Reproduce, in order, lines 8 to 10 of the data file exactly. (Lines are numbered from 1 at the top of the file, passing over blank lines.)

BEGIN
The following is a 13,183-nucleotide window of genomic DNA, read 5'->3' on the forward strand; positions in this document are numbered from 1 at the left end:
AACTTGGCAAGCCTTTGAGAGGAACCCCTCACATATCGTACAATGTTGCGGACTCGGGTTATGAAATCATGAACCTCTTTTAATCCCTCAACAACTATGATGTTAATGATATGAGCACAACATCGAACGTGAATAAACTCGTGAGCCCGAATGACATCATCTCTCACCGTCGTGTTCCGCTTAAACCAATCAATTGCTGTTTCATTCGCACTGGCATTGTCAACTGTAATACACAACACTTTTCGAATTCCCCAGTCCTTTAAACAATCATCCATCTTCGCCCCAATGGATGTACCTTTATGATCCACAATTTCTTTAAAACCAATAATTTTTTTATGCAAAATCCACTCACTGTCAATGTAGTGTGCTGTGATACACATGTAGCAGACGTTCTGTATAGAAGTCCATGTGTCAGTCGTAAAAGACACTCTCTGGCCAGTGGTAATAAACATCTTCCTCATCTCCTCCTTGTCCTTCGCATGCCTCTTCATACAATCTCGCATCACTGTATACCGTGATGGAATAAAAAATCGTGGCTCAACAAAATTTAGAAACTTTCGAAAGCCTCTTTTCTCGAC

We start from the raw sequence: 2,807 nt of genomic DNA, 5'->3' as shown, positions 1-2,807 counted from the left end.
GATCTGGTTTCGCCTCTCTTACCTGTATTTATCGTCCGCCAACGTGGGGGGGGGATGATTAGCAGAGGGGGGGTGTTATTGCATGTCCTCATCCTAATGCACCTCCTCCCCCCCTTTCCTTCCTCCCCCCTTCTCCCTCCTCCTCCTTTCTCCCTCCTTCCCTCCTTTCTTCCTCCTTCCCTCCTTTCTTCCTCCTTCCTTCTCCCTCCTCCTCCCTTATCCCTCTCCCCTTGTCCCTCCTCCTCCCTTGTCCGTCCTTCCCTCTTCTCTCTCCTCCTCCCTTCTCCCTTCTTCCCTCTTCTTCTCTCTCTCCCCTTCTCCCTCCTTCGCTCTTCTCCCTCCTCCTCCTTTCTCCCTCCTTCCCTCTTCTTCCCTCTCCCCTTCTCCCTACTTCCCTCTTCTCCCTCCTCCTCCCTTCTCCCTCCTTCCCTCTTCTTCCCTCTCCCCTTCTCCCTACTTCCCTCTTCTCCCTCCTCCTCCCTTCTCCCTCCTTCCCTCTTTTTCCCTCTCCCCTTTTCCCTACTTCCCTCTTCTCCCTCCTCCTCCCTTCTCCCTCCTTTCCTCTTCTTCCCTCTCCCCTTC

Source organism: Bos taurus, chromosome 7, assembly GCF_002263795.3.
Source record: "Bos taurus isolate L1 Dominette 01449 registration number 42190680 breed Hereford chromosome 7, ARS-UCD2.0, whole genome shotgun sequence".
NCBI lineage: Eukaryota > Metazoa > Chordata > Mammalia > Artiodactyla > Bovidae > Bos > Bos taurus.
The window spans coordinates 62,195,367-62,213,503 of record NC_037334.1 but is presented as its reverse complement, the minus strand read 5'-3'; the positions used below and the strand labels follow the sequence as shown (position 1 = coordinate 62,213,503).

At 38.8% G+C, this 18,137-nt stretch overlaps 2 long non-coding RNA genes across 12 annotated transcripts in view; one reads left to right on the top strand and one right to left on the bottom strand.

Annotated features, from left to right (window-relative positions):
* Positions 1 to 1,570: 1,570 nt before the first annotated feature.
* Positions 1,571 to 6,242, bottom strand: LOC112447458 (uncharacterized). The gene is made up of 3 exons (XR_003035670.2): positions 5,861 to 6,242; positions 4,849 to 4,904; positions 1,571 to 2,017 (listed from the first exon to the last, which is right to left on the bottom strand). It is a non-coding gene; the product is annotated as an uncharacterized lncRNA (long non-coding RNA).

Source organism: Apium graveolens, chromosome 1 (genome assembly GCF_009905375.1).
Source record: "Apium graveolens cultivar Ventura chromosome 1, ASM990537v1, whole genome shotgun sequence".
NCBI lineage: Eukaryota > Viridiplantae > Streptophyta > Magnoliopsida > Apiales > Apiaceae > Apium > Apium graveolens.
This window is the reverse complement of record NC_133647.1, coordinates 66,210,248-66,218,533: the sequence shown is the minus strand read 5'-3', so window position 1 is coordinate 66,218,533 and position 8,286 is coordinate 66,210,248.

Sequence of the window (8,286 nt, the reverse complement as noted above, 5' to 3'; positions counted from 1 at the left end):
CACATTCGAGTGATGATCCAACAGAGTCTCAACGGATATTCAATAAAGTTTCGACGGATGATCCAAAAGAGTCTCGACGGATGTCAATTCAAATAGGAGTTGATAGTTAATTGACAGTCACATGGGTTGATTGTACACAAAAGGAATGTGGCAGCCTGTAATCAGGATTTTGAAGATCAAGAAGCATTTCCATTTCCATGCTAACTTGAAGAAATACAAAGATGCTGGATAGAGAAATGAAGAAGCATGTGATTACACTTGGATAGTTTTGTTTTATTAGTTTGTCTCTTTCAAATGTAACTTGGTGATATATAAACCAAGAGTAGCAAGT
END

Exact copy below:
The window spans coordinates 62,195,367-62,213,503 of record NC_037334.1 but is presented as its reverse complement, the minus strand read 5'-3'; the positions used below and the strand labels follow the sequence as shown (position 1 = coordinate 62,213,503).

At 38.8% G+C, this 18,137-nt stretch overlaps 2 long non-coding RNA genes across 12 annotated transcripts in view; one reads left to right on the top strand and one right to left on the bottom strand.

Annotated features, from left to right (window-relative positions):